Apple Pay: The ultimate guide
In today's increasingly connected world, isn't it odd that we still trade bits of paper or metal coins for goods and services? Even if you've moved to primarily using a debit or credit card, losing it could mean that someone else has easy access to your spending power. Using your card also helps merchants build a picture of exactly how you shop.
Apple Pay is designed to alleviate some of the problems by digitizing your shopping, protecting it with biometric security, and keeping your spending habits private.
What is Apple Pay?
Apple Pay is Apple's digital payment system that aims to replace both cash and your physical cards. You can add your existing debit and credit cards to Apple Pay, enjoy contactless payments at hundreds of thousands of retailers, and know that your purchase benefits from added privacy and security. Apple Pay is also integrated into many online checkout experiences for a speedy and secure process.
Here's how Apple describes Apple Pay:
Since its debut, Apple Pay has grown beyond contactless payments, and there are now many related terms and extra features available.
How to set up and use Apple Pay
Before you can use your credit and debit cards digitally, you need to set up Apple Pay on your iPhone or iPad. It's straightforward to add a card to the Wallet app, and most banks or card issuers require a simple form of confirmation to activate the feature.
Apple Pay purchases are secured by Touch ID, Face ID, or your device passcode, so a random person with your phone can't run around making purchases on your behalf. In addition, Apple doesn't keep any transaction data that could be tied back to you, nor does it share your actual card details with the merchant, reducing the risk of fraud.
Once up and running with the feature, there may be times when you want to manage Apple Pay on your devices — be that to check on recent purchases, edit your default card, or update your address details — and that's easy to do, too.
How to use the Wallet app
The Wallet app— formerly known as Passbook — is Apple's digital answer to managing the cards that are overfilling your purse, wallet, and pockets. It's one of the best iPhone apps there is if that sounds like you. It's also a nifty home for digital tickets and passes for events and travel, as well as loyalty cards.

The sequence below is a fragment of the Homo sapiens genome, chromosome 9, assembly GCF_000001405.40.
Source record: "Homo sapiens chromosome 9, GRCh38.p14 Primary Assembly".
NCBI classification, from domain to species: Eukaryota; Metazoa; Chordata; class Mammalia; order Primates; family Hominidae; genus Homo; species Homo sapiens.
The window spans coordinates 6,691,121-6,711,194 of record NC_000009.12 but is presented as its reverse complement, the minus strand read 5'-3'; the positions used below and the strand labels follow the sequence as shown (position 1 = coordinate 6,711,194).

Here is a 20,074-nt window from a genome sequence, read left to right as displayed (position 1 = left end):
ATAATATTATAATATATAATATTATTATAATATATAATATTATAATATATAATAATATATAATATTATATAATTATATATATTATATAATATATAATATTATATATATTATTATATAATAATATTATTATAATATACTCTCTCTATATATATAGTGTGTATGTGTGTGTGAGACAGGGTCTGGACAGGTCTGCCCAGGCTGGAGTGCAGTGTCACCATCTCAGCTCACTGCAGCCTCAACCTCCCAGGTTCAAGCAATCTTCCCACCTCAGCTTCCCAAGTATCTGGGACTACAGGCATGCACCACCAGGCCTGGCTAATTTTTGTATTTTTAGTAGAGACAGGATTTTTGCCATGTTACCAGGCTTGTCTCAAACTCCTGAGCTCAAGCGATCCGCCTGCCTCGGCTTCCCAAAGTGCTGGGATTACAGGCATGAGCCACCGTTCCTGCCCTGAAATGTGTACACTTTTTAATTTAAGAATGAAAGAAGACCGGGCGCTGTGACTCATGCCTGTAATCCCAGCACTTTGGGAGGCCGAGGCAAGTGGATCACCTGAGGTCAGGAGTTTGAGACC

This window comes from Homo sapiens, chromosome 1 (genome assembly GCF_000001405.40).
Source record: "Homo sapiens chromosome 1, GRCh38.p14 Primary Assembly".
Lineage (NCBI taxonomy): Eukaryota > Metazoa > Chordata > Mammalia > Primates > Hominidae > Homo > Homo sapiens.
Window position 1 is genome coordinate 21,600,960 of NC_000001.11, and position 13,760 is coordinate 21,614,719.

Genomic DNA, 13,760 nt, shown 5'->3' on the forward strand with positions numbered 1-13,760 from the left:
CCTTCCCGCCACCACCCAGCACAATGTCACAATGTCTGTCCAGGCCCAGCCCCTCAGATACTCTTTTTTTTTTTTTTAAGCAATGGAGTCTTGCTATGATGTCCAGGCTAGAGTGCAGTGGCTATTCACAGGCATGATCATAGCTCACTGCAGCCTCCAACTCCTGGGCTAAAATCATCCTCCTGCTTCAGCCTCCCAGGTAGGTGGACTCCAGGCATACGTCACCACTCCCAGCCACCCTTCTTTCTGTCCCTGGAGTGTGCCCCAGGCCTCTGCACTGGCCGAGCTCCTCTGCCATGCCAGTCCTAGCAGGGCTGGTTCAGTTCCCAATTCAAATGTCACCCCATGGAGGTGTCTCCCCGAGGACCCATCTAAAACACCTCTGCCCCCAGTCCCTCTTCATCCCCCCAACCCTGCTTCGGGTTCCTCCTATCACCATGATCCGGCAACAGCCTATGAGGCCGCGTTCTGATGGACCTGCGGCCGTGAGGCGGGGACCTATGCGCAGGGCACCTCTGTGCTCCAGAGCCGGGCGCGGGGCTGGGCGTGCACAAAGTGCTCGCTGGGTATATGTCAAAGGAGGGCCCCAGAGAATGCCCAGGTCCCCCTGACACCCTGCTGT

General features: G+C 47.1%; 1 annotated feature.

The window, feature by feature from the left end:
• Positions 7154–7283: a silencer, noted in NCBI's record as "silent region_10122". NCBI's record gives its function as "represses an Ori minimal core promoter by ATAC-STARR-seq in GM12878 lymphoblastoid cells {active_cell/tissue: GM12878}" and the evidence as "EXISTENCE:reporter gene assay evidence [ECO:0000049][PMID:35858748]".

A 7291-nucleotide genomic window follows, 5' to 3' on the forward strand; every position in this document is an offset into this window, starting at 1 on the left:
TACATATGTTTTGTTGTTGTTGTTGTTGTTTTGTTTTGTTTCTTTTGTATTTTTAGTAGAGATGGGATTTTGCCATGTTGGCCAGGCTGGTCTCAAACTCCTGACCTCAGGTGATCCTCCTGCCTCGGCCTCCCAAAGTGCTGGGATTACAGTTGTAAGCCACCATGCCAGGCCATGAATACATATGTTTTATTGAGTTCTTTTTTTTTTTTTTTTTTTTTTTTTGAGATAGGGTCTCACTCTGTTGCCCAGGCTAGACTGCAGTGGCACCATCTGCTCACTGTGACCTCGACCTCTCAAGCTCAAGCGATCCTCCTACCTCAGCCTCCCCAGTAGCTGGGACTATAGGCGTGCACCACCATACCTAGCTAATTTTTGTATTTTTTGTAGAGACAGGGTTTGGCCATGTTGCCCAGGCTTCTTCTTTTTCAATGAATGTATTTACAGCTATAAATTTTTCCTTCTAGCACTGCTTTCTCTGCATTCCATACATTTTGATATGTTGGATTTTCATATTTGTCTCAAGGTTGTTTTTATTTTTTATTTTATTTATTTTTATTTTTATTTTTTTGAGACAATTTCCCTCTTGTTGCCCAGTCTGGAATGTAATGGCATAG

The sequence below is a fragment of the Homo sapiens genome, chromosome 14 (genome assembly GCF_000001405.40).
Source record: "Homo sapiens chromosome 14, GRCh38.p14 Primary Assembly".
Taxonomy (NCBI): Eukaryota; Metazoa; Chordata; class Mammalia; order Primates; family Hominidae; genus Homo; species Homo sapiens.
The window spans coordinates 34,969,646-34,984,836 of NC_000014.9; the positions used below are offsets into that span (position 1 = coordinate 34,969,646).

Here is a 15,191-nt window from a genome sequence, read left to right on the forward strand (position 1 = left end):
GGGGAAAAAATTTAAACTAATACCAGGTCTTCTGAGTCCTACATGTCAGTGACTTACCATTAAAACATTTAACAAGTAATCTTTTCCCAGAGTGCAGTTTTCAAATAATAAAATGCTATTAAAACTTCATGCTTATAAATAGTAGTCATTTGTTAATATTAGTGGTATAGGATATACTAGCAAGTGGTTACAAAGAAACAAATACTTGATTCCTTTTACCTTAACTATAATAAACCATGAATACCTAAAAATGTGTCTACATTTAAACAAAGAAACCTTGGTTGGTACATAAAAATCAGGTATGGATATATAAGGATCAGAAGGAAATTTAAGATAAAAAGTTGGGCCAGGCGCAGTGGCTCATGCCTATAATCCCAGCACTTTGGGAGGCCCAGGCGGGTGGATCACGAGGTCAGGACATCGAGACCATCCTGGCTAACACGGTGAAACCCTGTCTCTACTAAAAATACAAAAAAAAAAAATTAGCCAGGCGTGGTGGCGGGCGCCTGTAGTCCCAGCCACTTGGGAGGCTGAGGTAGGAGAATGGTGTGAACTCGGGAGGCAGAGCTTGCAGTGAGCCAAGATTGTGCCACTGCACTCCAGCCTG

Location-aware, Wallet can conveniently present appropriate cards or tickets right on the lock screen whenever you get close to your coffee shop or airport. Always connected, Wallet can even update your balance or gate number in real-time, so you always know how much you have or where you need to be.
What is Apple Card?
In 2019, Apple introduced its long-awaited credit card. Called Apple Card, the traditional credit card has a mobile home in the Wallet app on iOS. You can use it just like any other Apple Pay-supported card.
The physical consumer U.S. credit card is made of titanium and issued by Goldman Sachs. There's also a digital version in Wallet. Unlike most credit cards, it does not contain your card number, expiration date, CVV security code, or signature to protect your account information better.
Apple offers a simple daily cash-back structure with Apple Card with 2% cash-back on all Apple Card purchases when you pay with Apple Pay and 1% cash-back when you pay using the physical card. In addition, cardholders also earn 3% cash-back on purchases made directly from Apple — including purchases made at iTunes, the App Store, and subscriptions like Apple Music, Apple News+, and iCloud storage — plus some other partner retailers like Nike, Uber, Exxon, Walgreen, and others.
In the Wallet app, Apple Card gives you a neat breakdown of your spending habits, including weekly and monthly summaries to track trends in spending and make better budgeting decisions. There's also easy-to-understand information on repayments. As noted in our Apple Card review, it offers a better experience and ease of use than competing cards, even if the cash-back may not be as enticing as the rewards offered elsewhere.
What is Apple Cash?